We ended up spending almost 2 zeros in this quaint town, doing laundry, resupplying and even engorging at a inexpensive pizza buffet! It was another nice break, but I started to really itch about getting into the Sierras. Our plan was to catch the busses back towards Walker Pass, but we bumped into amazing Allie again, who was going that way again and offered us a ride that evening! Before we left she spoiled us with a huge ice cream cone each, what a special treat! So back we went towards Walker Pass!



The great Poodle Dog adventure

After waking up in a comfy bed, feeling lazy, we walked into the kitchen and found Dave was making us bacon and egg for breakfast – another treat! We also had lattes made from his fancy coffee machine, they tasted amazing compared to plain filter coffee we’ve had along the way. After breakfast we reluctantly left his amazing house and headed into town to resupply and relax there for a bit before heading out again. We had a second breakfast at the local coffee shops, this time it was bagels with cream cheese. Steve got our resupply box from the post office and we went shopping for the ever necessary chocolates and candy to feed our calorie hungry bodies for the trail ahead.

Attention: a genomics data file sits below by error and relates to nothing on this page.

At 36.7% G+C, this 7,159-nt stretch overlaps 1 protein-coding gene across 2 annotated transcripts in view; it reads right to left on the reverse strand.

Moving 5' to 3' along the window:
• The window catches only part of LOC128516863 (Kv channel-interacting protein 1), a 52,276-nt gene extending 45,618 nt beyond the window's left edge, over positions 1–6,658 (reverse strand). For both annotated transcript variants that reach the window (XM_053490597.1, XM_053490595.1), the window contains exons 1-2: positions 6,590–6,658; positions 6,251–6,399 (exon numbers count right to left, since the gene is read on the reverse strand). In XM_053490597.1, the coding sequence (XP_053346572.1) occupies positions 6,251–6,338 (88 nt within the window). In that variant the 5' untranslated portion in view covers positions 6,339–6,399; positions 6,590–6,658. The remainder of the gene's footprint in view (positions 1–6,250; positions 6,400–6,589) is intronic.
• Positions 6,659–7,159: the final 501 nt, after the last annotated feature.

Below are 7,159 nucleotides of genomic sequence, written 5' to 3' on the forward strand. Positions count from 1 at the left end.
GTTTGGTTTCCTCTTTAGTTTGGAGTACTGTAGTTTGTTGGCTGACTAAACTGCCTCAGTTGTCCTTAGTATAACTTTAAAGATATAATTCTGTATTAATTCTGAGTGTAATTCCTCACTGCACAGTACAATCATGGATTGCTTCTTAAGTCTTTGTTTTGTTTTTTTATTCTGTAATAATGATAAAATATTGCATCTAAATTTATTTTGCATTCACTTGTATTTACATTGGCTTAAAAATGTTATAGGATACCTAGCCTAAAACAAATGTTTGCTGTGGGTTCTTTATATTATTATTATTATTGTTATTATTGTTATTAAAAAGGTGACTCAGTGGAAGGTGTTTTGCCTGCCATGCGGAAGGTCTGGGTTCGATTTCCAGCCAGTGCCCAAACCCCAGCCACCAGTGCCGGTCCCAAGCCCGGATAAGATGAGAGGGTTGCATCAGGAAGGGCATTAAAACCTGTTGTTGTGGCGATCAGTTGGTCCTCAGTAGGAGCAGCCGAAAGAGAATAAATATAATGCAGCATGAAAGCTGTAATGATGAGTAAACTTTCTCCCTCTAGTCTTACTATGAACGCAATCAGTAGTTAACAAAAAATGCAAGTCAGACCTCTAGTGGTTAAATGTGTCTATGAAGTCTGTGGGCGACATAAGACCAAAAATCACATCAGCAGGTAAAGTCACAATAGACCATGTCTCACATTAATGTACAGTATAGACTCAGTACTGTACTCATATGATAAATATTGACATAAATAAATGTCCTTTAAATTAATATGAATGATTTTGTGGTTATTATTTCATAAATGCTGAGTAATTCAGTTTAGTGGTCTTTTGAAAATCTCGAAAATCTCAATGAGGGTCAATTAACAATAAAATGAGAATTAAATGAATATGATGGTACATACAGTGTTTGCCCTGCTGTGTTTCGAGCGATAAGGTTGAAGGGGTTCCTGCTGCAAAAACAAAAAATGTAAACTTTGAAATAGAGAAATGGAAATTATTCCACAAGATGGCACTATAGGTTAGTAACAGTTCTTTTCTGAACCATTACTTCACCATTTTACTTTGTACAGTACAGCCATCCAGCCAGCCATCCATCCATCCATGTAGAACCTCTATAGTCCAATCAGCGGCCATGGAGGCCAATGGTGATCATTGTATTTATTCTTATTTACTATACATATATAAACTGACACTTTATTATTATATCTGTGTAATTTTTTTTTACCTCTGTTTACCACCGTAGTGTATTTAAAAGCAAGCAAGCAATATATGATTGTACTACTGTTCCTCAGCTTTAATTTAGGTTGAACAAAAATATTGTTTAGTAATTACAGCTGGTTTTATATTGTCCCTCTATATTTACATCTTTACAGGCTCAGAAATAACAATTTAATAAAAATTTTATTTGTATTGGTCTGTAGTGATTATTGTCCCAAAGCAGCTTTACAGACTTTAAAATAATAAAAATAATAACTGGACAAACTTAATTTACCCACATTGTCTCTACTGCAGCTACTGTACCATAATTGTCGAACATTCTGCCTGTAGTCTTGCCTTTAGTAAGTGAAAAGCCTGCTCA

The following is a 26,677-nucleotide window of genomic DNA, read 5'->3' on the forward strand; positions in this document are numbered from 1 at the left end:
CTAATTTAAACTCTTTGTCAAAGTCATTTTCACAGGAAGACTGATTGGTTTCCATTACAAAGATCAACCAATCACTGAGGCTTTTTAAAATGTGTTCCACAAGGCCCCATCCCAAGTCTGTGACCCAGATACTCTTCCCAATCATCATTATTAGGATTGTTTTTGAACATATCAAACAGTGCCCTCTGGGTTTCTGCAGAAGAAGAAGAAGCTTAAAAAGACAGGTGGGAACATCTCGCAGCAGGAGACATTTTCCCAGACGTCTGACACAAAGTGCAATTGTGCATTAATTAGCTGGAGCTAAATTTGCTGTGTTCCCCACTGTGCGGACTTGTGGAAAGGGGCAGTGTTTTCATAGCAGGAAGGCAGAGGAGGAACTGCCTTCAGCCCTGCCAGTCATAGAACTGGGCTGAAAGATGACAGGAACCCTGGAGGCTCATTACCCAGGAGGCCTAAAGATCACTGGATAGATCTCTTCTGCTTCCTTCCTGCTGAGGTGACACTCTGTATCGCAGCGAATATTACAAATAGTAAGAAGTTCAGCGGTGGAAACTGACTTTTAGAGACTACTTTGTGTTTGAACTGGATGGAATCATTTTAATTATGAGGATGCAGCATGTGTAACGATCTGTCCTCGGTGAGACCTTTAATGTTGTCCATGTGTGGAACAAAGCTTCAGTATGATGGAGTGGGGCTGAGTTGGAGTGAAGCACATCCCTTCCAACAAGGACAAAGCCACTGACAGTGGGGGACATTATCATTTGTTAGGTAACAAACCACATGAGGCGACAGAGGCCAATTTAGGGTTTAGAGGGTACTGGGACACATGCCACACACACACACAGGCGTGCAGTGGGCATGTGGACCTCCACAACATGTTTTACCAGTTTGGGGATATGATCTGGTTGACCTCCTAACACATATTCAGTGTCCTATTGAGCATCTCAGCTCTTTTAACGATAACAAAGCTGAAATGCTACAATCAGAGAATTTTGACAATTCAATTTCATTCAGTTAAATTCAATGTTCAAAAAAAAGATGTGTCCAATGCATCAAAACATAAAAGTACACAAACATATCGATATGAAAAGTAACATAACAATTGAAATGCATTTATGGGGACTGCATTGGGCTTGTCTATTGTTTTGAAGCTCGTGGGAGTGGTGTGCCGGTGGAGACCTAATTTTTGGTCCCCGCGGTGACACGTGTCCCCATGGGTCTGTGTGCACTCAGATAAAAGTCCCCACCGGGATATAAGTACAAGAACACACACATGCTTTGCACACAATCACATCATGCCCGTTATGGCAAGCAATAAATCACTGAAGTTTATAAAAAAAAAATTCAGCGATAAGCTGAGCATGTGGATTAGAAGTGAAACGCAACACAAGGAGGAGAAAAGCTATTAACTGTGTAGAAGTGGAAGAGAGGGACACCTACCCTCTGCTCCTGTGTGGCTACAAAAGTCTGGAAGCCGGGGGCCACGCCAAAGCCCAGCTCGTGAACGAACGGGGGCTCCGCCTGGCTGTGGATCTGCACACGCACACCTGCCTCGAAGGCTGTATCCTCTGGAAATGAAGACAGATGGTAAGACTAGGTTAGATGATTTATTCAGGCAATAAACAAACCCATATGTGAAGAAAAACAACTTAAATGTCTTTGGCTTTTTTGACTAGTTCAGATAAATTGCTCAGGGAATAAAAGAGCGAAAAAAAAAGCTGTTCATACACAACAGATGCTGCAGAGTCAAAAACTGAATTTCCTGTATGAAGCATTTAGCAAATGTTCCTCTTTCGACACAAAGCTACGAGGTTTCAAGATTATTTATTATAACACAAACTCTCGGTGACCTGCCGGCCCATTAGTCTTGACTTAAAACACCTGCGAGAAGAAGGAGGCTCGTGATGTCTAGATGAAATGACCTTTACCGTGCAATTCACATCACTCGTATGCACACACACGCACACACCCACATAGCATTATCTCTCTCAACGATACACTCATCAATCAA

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Never-ending uphill with added trail magic

We’re starting to forget how many days we’ve been on trail now. The days have all just started to blur into one hot/cold/dusty/damp/wet/exhausting stretch of Southern California desert.

The morning we left Mile 320 it was very overcast, quite a contrast from the previous day out of Deep Creek. We enjoyed the cool air though, getting in some good miles. Just before we were due to arrive at Silverwood dam, we came across some amazing Trail Magic! Kristin had a Banana and a Nectarine, and i enjoyed a Nectarine and some sweets!

We set off on our 4 mile stretch around the dam until finally having lunch at a campground, flushing facilities!! It was a very lazy lunch, snacking on our nuts, Clif bars, and Snickers bars. We generally sit for a bit and then dig into our books for an hour, while we let the feet rest.


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Following along the water’s edge